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Discussion Starter · #1 ·
Hello,
I have Jamis Comet frame that has a hairline crack about an inch below right carbon seatstay. I took it to a dealer, they contacted Jamis, and Jamis claims it is not structurally damaged, that it is only crack in the paint. I only talked to the dealer on the phone. I'll probably pick up the frame tomorrow and will have all the details.

Jamis also say that the bike is safe to ride.

So, should I?

Thanks for reading...
 

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have it in writing (that you're safe to ride) so u can sue the **** outta them if it cracks there and u get hurt

if not then i wouldn't do it, you're risking your beautiful face for it.
 

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Discussion Starter · #4 ·
@ JoelS
What is confusing me is the inner side of the dropout and the allen head screw, on the third photo. I guess they used the bolt to attach seatstay to the dropout. But then, looking from front and back, the crack is pretty deep...

@ skyliner1004
Potential free dental?

Seriously, how dangerous is it if the frame is really cracked and decide to let go? Also, can it be fixed? Welded?

Thanks again...
 

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Take this with a grain of salt. I believe it is safe. I had a Jamis Ventura Comp with carbon seat stays and aluminum chainstays. The paint got a crack just lick this. The reason is the carbon seatstay has a bond aluminum cap that is bolted to the dropout/chainstay. This joint will sometimes have the screw loosen slightly and will flex slightly causing the crack in the paint. I fixed bolt loosening with some blue loctite. Never had problem in 2000miles.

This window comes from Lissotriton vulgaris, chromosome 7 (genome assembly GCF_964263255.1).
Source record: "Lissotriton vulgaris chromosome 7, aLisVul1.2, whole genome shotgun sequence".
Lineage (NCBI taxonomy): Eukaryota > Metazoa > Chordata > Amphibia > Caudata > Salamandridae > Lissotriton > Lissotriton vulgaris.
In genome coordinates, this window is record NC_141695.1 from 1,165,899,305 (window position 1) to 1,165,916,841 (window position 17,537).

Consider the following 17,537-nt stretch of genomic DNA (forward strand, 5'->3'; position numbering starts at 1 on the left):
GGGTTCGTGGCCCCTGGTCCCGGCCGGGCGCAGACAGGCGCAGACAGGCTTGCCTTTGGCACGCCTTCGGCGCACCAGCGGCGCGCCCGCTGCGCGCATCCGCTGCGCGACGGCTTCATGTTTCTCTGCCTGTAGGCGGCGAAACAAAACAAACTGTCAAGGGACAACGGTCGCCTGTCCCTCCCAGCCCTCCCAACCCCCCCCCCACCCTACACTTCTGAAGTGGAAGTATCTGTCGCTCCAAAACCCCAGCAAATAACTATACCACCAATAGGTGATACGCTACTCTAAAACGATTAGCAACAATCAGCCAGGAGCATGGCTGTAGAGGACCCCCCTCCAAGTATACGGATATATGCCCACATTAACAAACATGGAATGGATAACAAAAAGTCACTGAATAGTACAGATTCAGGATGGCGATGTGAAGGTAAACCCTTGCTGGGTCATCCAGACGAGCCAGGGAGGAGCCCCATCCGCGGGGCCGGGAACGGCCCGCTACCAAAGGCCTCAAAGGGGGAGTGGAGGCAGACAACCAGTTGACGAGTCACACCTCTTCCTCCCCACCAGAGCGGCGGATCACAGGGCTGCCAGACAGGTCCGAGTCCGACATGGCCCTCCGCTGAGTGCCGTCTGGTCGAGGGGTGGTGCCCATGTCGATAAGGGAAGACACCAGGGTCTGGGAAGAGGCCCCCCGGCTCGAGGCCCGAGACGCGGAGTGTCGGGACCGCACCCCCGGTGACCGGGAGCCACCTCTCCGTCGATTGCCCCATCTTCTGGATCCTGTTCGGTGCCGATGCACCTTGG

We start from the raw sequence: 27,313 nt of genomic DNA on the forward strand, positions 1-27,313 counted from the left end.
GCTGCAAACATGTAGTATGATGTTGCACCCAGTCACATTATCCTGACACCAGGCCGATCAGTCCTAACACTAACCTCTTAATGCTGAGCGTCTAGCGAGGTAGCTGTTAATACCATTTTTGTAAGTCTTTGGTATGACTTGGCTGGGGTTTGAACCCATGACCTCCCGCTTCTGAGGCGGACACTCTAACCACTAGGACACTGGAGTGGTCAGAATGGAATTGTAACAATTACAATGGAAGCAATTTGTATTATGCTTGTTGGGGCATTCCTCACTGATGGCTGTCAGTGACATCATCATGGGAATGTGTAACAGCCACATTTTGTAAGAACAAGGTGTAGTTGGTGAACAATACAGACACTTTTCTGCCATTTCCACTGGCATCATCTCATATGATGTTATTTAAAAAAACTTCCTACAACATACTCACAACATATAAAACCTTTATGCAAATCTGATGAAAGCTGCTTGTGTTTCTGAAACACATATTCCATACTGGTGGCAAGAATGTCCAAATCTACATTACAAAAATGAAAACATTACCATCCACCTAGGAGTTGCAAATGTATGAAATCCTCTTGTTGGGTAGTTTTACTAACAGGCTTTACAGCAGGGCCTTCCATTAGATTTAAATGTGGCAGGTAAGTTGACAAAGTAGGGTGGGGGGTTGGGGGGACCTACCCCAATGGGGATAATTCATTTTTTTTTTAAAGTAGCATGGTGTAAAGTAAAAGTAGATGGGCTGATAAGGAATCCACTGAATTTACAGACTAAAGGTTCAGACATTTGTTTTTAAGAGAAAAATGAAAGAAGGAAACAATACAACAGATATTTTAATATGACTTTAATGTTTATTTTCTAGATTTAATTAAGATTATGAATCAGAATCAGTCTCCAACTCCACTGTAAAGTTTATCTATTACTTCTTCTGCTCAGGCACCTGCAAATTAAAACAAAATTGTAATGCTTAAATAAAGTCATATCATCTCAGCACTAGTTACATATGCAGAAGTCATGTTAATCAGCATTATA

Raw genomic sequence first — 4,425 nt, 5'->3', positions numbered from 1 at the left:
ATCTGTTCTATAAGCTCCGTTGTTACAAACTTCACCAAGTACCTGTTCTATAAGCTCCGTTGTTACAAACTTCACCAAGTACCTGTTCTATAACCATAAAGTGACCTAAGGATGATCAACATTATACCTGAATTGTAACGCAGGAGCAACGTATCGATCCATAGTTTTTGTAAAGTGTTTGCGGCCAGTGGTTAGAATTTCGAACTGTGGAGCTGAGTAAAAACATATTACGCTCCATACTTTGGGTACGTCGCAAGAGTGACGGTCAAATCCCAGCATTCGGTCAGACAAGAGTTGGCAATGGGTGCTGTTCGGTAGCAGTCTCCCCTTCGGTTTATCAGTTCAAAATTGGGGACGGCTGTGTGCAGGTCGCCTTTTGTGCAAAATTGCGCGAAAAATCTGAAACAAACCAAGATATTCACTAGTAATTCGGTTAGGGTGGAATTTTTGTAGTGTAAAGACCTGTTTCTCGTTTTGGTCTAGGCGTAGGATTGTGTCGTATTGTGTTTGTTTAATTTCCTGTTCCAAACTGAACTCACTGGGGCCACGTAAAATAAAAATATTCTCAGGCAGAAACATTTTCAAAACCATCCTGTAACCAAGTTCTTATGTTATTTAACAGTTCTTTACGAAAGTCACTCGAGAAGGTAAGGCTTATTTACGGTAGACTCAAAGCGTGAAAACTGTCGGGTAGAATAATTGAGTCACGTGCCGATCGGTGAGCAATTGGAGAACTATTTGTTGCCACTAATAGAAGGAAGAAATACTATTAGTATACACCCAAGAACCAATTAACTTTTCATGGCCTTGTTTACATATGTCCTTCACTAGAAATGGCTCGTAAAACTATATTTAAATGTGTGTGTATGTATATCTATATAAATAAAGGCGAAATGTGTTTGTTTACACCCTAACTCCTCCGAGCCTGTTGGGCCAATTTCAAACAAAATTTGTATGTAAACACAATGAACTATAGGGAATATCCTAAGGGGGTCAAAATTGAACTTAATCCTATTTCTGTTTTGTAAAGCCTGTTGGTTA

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That is a 2 piece aluminum drop out with a bolt attaching them together. I have seen this issue before on the Fuji bikes I service as their design is very similar. Its just the paint over the joint. Check the screw and make sure its tight. If its loose, apply some blue loc-tite and tighten it down.
 

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stevesbike said:
to make sure you could sand a section of the paint away to examine

Actually an easier way would be to remove the bolt and flex the frame.
 

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Discussion Starter · #9 ·
Jamis replied in less then a day, and like most of the people here said - it is a crack in the bonding material that they no longer use on the new frames. So, time to lose some weight (and stop blaming cracks on weak frames).

Thanks a lot everybody
 

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Discussion Starter · #11 ·
No... just a picture of a new frame... so I wanted to share it for educational purposes and future generations (even though you guys knew that already)
 
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